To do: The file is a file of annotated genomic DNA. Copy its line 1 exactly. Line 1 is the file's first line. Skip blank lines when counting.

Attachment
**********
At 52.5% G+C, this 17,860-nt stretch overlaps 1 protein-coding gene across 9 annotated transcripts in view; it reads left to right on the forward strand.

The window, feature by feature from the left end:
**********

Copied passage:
At 52.5% G+C, this 17,860-nt stretch overlaps 1 protein-coding gene across 9 annotated transcripts in view; it reads left to right on the forward strand.